12 December 2017
Carlo R.W. De Meijer

Blockchain Observations

Carlo R.W. De Meijer - MIFSA

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South Africa and Blockchain: changing the face of Africa

15 November 2016  |  7411 views  |  0

Next week we are leaving the Netherlands for a three-and-a–half week trip to South Africa. A yearly returning and exiting event across this intriguing country and their neighbors. Being a regular blogger on blockchain I am curious what South Africa was doing with this new disruptive technology. After having done somewhat research the picture that came to me was that blockchain has “grabbed the attention of private financial institutions” in South Africa. But also regulators including the South African reserve Bank (SARB) and others are increasingly looking at the blockchain.

  • Blockchain Africa Conference 2017

The first thing I saw when Googling was the announcement of the Blockchain Africa Conference 2017, that will take place in Johannesburg from 1-3 March next year. This will be the third Blockchain  Conference in a row in South Africa, following the Bitcoin & Blockchain Africa Conference in 2015 in Cape Town and its second conference in 2016 in Johannesburg. Both conferences were a “huge success” and were attended by international and local delegates showing the great interest in blockchain technology. The Blockchain Africa Conference 2017 will bring together a diverse range of experts who will discuss all the opportunities, challenges and exciting possibilities in innovation and disruption that can be leveraged in Africa using this technology.

  • Lot of interest from  all the big banks in South Africa

My research showed that there is a lot of interest, especially from the large banks just like everywhere else in the world. Since 2015, all the big banks in South Africa starting to engage on blockchain, actively investigating the potential of the technology. South African Banks are now also  investing in the blockchain technology, and are beginning to experiment with blockchain technology as a way to streamline processes, saving time and money. A number of domestic banks have been involved in tests using Ethereum, and startups working in the country have explored use cases like crodfunded energy.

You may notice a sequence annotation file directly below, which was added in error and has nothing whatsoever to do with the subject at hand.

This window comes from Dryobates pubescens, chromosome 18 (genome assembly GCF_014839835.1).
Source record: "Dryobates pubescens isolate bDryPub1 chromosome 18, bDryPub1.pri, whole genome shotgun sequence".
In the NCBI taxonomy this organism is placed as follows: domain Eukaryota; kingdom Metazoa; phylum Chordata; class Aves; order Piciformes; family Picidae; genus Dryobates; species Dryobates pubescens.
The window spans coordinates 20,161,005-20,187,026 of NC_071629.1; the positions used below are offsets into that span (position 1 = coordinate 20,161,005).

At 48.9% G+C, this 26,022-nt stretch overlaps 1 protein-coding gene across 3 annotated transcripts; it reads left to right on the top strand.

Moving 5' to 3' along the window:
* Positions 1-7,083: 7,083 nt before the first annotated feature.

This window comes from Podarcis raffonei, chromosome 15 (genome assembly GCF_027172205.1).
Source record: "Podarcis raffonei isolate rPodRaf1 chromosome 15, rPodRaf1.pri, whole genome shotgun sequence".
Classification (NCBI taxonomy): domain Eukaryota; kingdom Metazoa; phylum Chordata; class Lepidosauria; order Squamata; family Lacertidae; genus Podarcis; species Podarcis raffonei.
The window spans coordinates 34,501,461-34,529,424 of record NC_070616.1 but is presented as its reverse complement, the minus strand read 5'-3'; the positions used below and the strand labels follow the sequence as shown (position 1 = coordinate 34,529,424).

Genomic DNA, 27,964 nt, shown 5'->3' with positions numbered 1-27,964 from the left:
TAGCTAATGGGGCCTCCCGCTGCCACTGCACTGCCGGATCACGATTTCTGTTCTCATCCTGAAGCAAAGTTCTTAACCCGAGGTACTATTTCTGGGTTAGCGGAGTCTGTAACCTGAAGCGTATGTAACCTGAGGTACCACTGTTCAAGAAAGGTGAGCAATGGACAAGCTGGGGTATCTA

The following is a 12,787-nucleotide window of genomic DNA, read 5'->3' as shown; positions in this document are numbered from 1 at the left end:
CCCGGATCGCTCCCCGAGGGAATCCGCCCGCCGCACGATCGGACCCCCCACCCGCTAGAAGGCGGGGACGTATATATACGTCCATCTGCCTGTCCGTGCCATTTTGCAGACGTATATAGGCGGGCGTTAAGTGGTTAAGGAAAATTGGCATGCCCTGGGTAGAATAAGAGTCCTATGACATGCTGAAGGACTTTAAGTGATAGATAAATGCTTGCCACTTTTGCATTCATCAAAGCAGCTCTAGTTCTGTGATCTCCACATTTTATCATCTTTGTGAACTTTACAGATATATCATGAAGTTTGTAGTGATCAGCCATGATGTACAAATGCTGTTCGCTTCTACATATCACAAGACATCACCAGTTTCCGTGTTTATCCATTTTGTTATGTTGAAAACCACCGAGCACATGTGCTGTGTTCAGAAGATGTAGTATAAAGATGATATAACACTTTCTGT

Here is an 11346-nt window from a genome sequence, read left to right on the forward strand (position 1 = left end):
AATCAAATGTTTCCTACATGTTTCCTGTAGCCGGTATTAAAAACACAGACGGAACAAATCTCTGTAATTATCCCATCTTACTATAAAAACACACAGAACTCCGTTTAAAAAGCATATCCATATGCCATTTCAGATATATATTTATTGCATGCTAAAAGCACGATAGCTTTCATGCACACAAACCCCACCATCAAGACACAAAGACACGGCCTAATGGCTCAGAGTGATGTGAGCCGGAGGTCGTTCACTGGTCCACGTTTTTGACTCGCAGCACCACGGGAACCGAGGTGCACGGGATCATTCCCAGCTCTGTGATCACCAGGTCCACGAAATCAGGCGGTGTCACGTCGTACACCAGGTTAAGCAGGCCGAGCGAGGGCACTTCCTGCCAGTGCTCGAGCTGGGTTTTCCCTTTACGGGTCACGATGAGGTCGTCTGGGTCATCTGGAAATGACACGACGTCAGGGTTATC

“All South Africa’s leading financial institutions have some proof-of-concept or early stage technology related to the blockchain”, Ross A. Mauri, general manager IBM’s z Systems.

  • South African Reserve Bank Circulates First Ever Smart Contract Using Private Ethereum Blockchain

Another – and even more important announcement was the circulation of the first ever (in Africa) smart contract using a private blockchain platform. The South African Reserve Bank (SARB) along with the Payments Association of South Africa, Financial Services Board, Strate (South Africa’s Central Securities Depository) and some of the country's major banks, including ABSA and Standard Bank successfully managed to circulate a smart contract on an Ethereum based blockchain private network set up among themselves. Reports indicate that the financial services organisations involved in the project had developed and tested the solution for issuing syndicated loans via blockchain.

  • ABSA joined R3CEV consortium

ABSA, a subsidiary of Barclays Africa, and one of the leading banks promoting blockchain technology in South Africa announced that it had joined up with the international R3CEV blockchain consortium, representing over fifty major banks from around the world. ABSA is thereby one of the first African banks to do so.

“Barclays Africa has been experimenting with blockchain for some time. In mid-2015 we launched an Africa-wide blockchain supply chain challenge through our Rise open innovation platform. We also co-hosted the second Blockchain and Bitcoin Africa Conference in February this year, and we currently have over ten blockchain-based experiments and research initiatives that are being piloted within the bank.” Barclays Africa